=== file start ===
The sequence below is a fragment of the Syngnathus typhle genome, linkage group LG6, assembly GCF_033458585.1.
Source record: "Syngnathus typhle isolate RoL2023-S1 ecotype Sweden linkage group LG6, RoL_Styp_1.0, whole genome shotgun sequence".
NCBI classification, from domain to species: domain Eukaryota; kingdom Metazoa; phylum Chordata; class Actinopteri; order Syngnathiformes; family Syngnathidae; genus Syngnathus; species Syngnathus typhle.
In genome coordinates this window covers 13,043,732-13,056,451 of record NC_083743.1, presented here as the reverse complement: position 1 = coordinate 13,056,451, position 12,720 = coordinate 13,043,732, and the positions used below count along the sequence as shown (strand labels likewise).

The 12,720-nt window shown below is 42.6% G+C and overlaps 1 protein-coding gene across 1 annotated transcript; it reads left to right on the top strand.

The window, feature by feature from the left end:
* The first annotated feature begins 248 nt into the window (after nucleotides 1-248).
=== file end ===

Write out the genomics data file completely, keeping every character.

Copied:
The sequence below is a fragment of the Syngnathus typhle genome, linkage group LG6, assembly GCF_033458585.1.
Source record: "Syngnathus typhle isolate RoL2023-S1 ecotype Sweden linkage group LG6, RoL_Styp_1.0, whole genome shotgun sequence".
NCBI classification, from domain to species: domain Eukaryota; kingdom Metazoa; phylum Chordata; class Actinopteri; order Syngnathiformes; family Syngnathidae; genus Syngnathus; species Syngnathus typhle.
In genome coordinates this window covers 13,043,732-13,056,451 of record NC_083743.1, presented here as the reverse complement: position 1 = coordinate 13,056,451, position 12,720 = coordinate 13,043,732, and the positions used below count along the sequence as shown (strand labels likewise).

The 12,720-nt window shown below is 42.6% G+C and overlaps 1 protein-coding gene across 1 annotated transcript; it reads left to right on the top strand.

The window, feature by feature from the left end:
* The first annotated feature begins 248 nt into the window (after nucleotides 1-248).